Students are dying from overdoses and this is a public health problem

Last month, seven students in the Los Angeles Unified School District overdosed on fentanyl, one of them getting high on a school campus.

We have the choice to decide what kind of crises we face and the strategies with which we must deal with them. But we cannot continue the decades of failed and punitive policies that led to the current opioid epidemic. More than 100,000 Americans died in 2021 from a drug overdose in a single year for the first time in history. This represents an increase of 28% over the previous year.

Educators are already taking action. Kelly Gonez, the president of the Board of the Los Angeles School District (for its acronym in English, LAUSD) announced a constructive approach that recognizes the problem of illegal drug overdoses as a “community crisis” that must be addressed through “ proactive education and support.” Others, like the Apex Academy charter school, where two students who allegedly sold fentanyl are enrolled, are backing off by conducting random searches of students in classrooms and considering bringing in drug-sniffing dogs. The Drug Enforcement Agency and the Los Angeles Police Department are now ready to intervene further. But we cannot continue with decades of failed and punitive policies that led to this crisis.

For many years, the United States has responded to drug use with punishment and criminalization. The so-called “War on Drugs” has cost trillions of dollars since the 1980s. And what achievements do we have to show for it? The number of people incarcerated and who have overdosed on drugs has quadrupled since then. Most of them are people of color.

Black and Latino communities have been devastated by poverty and incarceration. Educational settings have become links from school to prison. In fact, some students are more likely to encounter drug-sniffing police dogs or surveillance cameras at their schools than nurses or counselors. Public schools in California already have twice as many police officers as social workers and there are also more security guards than school nurses.

Instead, we must recognize the opioid epidemic for what it is: a health crisis. It is a problem that cannot be solved with handcuffs and jail. Rather, it can only be resolved by providing students with care, support, and compassion.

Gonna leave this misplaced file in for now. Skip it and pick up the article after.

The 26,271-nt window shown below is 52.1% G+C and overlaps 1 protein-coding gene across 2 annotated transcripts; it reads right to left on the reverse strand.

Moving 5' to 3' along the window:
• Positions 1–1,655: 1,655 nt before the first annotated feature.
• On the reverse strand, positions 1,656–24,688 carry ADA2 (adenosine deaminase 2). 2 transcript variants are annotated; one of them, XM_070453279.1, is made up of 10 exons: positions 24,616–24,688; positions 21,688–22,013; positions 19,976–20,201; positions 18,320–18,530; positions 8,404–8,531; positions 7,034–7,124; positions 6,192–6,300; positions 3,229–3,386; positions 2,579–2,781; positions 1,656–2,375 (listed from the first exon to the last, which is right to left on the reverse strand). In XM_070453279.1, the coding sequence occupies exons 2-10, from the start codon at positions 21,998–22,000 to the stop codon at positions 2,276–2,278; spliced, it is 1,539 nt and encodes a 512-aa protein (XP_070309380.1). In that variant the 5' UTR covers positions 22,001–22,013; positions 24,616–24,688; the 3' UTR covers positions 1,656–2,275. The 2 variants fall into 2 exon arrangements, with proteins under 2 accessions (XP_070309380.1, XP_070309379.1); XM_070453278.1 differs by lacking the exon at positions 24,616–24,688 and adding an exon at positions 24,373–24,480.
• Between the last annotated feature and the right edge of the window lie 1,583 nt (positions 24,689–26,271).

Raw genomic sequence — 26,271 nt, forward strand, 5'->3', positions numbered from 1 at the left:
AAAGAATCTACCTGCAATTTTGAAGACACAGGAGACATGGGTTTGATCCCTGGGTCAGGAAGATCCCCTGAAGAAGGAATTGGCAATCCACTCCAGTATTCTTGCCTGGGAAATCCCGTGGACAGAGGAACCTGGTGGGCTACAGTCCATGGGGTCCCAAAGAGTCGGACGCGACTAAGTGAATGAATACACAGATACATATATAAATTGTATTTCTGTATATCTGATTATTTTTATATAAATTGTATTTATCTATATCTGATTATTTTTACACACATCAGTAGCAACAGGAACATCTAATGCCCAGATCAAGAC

Students need support and a healing process. We know that arresting or disciplining students has never decreased their drug use. Instead, these practices associate substance abuse with shame and punishment. They further push dependence on banned substances into the shadows where addiction continues to grow unaddressed.

A recent study found that the “traditional policing approach to drug-related crime did not reduce arrests or incarceration and was associated with a risk of future overdose deaths.” Another study found that suspending or expelling students has the highest correlation with drug use, suggesting that students have more opportunities to use drugs when they are expelled from school and are in unsupervised settings. This is also a racial justice issue, as research confirms that punishment for drug-related behavior is targeted at Black and Latino youth, even though White youth are just as likely to use or sell drugs.

Real solutions require examining the underlying root causes of why students turn to drugs in the first place. Student drug use does not occur in a vacuum. Adolescent drug use is correlated with childhood trauma from abuse, domestic violence, and serious illness. The US Centers for Disease Control and Prevention has long recognized that youth who use high-risk drugs are at increased risk of “mental health problems and suicide.” So they are also more likely to “experience violence, such as physical and sexual dating violence, and be intimidated, threatened or hurt.”

Decades of underinvestment in our schools have left us unprepared to address this growing health crisis. We must meet this challenge by investing in more home and school health resources, including school counselors, psychologists, psychiatric social workers, and nurses. We must also focus on scaling up evidence-based solutions that have been shown to be effective in saving lives, including overdose prevention centers, fentanyl test strips, safe supply, drug decriminalization, public education campaigns and the Barrier-free access to naloxone and other life-saving rehabilitation therapies.

Our students have proven to be more resilient than we could ever imagine during the pandemic. But they have had to put up with a lot. It is our obligation and it is a debt to solve the opioid epidemic. But we can’t do that by stripping them of their civil rights, expelling them, or putting them in prison where they are even more likely to experience substance abuse. Rather, we must do the hard work to address the root causes behind substance abuse to help our students make the right decisions and to support their recovery if they make a misstep.